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Who's Playing Word Games?

12:35 PM, Mar 24, 2008 • By THOMAS JOSCELYN
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The evidence is rather unambiguous in this regard. So, we are left with two options: (1) Pillar doesn't know this, or (2) He is spinning this story to serve his own agenda. Either way, Isikoff's blind reliance on Pillar to dismiss this important connection between Saddam's regime and al Qaeda does not inspire confidence. Of course, as Robert Novak has reported, Isikoff has relied heavily on Pillar in the past.

One more thing: The 1993 document Isikoff and Pillar dismiss contains more than just a connection between Saddam and the EIJ. Iraqi intelligence reports that they have had a "direct relationship" with Gulbuddin Hekmatyar, a longstanding and close ally of bin Laden. It turns out Hekmatyar and his group, the Hezb-e-Islami, had been receiving funds from Iraq since 1989. A subsequent document contains Saddam's order to assign a mission to Hekmatyar's group to "hunt" Americans in Somalia. That's how close the relationship was. And the 1993 document also says that the Iraqi regime and the Sudanese regime, which was then hosting al Qaeda, struck a significant agreement. Iraq agreed:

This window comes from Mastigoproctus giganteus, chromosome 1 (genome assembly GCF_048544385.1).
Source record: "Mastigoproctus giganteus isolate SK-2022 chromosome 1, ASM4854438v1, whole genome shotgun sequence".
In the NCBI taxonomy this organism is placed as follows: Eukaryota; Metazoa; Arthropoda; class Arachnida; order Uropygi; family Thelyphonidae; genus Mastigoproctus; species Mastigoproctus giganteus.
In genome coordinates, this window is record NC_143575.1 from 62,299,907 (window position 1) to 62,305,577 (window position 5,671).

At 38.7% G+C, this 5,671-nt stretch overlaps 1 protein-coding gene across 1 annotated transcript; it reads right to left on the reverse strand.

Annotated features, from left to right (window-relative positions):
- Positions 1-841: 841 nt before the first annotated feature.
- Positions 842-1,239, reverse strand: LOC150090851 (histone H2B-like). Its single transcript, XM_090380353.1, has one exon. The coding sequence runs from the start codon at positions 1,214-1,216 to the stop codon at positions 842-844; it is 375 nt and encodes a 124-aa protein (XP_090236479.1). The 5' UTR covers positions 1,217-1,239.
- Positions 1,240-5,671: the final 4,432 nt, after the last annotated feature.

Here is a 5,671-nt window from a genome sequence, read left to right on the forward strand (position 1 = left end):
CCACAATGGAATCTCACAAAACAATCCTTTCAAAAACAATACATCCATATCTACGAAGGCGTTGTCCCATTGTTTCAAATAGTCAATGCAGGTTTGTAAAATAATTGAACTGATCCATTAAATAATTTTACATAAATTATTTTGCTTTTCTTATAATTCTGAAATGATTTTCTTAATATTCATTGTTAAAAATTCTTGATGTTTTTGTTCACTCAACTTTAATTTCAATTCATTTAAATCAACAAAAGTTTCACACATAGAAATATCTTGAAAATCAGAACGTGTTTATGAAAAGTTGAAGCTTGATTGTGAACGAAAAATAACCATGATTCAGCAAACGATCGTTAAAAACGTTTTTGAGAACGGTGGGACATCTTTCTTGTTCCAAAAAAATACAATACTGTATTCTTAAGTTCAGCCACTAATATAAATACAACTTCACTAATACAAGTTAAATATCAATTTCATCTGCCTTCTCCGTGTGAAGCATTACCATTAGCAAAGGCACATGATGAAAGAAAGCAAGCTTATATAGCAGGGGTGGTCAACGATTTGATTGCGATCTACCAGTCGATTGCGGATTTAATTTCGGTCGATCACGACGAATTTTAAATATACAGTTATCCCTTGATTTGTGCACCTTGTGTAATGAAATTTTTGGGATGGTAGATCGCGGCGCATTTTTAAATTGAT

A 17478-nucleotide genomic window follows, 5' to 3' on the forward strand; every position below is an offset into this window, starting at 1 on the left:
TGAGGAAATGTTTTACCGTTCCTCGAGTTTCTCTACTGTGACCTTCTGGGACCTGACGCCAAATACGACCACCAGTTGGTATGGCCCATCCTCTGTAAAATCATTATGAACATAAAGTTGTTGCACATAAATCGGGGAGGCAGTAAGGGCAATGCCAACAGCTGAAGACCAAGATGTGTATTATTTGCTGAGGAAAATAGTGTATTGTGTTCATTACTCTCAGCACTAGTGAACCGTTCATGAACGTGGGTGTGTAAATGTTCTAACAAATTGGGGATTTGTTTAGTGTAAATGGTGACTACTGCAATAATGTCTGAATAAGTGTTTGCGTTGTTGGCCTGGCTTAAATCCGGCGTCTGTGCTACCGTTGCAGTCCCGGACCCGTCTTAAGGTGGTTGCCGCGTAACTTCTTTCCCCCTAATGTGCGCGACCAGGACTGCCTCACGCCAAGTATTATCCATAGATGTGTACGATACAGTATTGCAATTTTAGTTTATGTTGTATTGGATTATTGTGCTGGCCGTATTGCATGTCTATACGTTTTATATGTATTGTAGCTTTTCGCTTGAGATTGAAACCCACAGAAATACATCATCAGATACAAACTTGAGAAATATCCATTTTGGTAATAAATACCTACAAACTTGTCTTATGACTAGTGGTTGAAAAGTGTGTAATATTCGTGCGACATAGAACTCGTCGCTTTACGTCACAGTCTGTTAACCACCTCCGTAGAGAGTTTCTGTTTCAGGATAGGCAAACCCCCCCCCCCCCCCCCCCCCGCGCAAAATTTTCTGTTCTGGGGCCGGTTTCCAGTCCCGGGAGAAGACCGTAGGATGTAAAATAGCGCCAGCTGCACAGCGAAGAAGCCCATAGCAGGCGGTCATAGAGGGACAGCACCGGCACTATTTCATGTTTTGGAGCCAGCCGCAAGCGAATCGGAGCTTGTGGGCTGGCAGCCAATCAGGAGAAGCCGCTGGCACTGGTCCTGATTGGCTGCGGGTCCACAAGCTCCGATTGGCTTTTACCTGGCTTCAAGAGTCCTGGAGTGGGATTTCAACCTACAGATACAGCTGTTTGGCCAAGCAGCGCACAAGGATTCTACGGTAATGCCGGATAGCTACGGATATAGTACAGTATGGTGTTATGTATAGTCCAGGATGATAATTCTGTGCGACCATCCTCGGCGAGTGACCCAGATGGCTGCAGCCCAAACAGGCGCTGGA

To make use of the Arab Islamic elements that were fighting in Afghanistan and do not have current operating bases. They are dispersed in Sudan, Somalia and Egypt.

That is, Saddam agreed "to make use of" the so-called Arab Afghans, who made up almost the entirety of al Qaeda's first generation of terrorists (including EIJ members).

A good analyst would want to know what came of this agreement and carefully piece together what is known and unknown in subsequent years. After all, the trail of evidence does not end there.

Paul Pillar is too busy playing word games.